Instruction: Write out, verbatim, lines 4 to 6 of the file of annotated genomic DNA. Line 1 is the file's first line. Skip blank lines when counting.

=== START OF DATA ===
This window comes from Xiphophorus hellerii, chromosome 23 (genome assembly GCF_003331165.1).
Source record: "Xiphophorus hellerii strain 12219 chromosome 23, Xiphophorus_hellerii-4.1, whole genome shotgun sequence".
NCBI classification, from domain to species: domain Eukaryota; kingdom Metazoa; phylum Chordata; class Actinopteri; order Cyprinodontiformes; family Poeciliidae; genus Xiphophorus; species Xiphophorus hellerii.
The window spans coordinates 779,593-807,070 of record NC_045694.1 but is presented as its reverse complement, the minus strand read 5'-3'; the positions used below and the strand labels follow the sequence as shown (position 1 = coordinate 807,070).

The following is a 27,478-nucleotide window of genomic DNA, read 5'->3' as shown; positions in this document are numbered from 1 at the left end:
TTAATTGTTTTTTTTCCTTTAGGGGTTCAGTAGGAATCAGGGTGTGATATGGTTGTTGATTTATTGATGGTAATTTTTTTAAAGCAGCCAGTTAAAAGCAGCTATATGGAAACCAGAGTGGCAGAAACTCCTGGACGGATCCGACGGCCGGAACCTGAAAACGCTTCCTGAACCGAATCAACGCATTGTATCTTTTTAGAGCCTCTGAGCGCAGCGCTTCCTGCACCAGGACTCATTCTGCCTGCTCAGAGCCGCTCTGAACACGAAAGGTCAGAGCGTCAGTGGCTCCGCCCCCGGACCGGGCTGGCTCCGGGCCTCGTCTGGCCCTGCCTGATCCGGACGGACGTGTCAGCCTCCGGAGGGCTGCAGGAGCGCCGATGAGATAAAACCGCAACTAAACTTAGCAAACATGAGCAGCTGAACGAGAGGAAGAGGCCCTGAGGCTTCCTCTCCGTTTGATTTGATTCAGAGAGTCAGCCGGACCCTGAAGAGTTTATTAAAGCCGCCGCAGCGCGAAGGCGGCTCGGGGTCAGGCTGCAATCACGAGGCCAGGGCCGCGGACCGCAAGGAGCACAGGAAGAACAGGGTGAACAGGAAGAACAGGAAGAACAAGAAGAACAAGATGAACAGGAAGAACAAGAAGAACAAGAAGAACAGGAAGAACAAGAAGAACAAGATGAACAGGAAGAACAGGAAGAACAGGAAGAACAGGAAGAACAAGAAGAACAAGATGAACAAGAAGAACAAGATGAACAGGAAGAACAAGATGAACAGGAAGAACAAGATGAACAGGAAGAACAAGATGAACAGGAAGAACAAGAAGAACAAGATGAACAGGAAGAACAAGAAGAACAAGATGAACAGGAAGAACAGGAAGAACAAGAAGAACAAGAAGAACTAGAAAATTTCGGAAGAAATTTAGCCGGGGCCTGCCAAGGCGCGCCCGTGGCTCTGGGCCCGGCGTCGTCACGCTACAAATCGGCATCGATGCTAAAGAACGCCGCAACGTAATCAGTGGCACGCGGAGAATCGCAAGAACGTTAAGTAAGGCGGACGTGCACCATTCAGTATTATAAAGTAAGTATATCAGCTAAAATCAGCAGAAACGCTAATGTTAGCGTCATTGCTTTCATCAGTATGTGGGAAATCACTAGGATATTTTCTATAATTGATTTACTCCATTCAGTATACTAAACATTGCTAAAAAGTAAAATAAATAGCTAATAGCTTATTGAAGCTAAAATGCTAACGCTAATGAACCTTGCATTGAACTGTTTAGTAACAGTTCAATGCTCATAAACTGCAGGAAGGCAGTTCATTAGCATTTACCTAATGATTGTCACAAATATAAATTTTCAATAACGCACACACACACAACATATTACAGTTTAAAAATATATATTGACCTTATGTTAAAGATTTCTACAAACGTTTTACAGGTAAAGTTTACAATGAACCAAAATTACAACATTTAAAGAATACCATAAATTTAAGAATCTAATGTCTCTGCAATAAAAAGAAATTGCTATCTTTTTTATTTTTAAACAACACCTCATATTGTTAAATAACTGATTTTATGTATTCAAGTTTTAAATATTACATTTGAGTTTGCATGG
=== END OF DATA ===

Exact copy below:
The window spans coordinates 779,593-807,070 of record NC_045694.1 but is presented as its reverse complement, the minus strand read 5'-3'; the positions used below and the strand labels follow the sequence as shown (position 1 = coordinate 807,070).

The following is a 27,478-nucleotide window of genomic DNA, read 5'->3' as shown; positions in this document are numbered from 1 at the left end:
TTAATTGTTTTTTTTCCTTTAGGGGTTCAGTAGGAATCAGGGTGTGATATGGTTGTTGATTTATTGATGGTAATTTTTTTAAAGCAGCCAGTTAAAAGCAGCTATATGGAAACCAGAGTGGCAGAAACTCCTGGACGGATCCGACGGCCGGAACCTGAAAACGCTTCCTGAACCGAATCAACGCATTGTATCTTTTTAGAGCCTCTGAGCGCAGCGCTTCCTGCACCAGGACTCATTCTGCCTGCTCAGAGCCGCTCTGAACACGAAAGGTCAGAGCGTCAGTGGCTCCGCCCCCGGACCGGGCTGGCTCCGGGCCTCGTCTGGCCCTGCCTGATCCGGACGGACGTGTCAGCCTCCGGAGGGCTGCAGGAGCGCCGATGAGATAAAACCGCAACTAAACTTAGCAAACATGAGCAGCTGAACGAGAGGAAGAGGCCCTGAGGCTTCCTCTCCGTTTGATTTGATTCAGAGAGTCAGCCGGACCCTGAAGAGTTTATTAAAGCCGCCGCAGCGCGAAGGCGGCTCGGGGTCAGGCTGCAATCACGAGGCCAGGGCCGCGGACCGCAAGGAGCACAGGAAGAACAGGGTGAACAGGAAGAACAGGAAGAACAAGAAGAACAAGATGAACAGGAAGAACAAGAAGAACAAGAAGAACAGGAAGAACAAGAAGAACAAGATGAACAGGAAGAACAGGAAGAACAGGAAGAACAGGAAGAACAAGAAGAACAAGATGAACAAGAAGAACAAGATGAACAGGAAGAACAAGATGAACAGGAAGAACAAGATGAACAGGAAGAACAAGATGAACAGGAAGAACAAGAAGAACAAGATGAACAGGAAGAACAAGAAGAACAAGATGAACAGGAAGAACAGGAAGAACAAGAAGAACAAGAAGAACTAGAAAATTTCGGAAGAAATTTAGCCGGGGCCTGCCAAGGCGCGCCCGTGGCTCTGGGCCCGGCGTCGTCACGCTACAAATCGGCATCGATGCTAAAGAACGCCGCAACGTAATCAGTGGCACGCGGAGAATCGCAAGAACGTTAAGTAAGGCGGACGTGCACCATTCAGTATTATAAAGTAAGTATATCAGCTAAAATCAGCAGAAACGCTAATGTTAGCGTCATTGCTTTCATCAGTATGTGGGAAATCACTAGGATATTTTCTATAATTGATTTACTCCATTCAGTATACTAAACATTGCTAAAAAGTAAAATAAATAGCTAATAGCTTATTGAAGCTAAAATGCTAACGCTAATGAACCTTGCATTGAACTGTTTAGTAACAGTTCAATGCTCATAAACTGCAGGAAGGCAGTTCATTAGCATTTACCTAATGATTGTCACAAATATAAATTTTCAATAACGCACACACACACAACATATTACAGTTTAAAAATATATATTGACCTTATGTTAAAGATTTCTACAAACGTTTTACAGGTAAAGTTTACAATGAACCAAAATTACAACATTTAAAGAATACCATAAATTTAAGAATCTAATGTCTCTGCAATAAAAAGAAATTGCTATCTTTTTTATTTTTAAACAACACCTCATATTGTTAAATAACTGATTTTATGTATTCAAGTTTTAAATATTACATTTGAGTTTGCATGG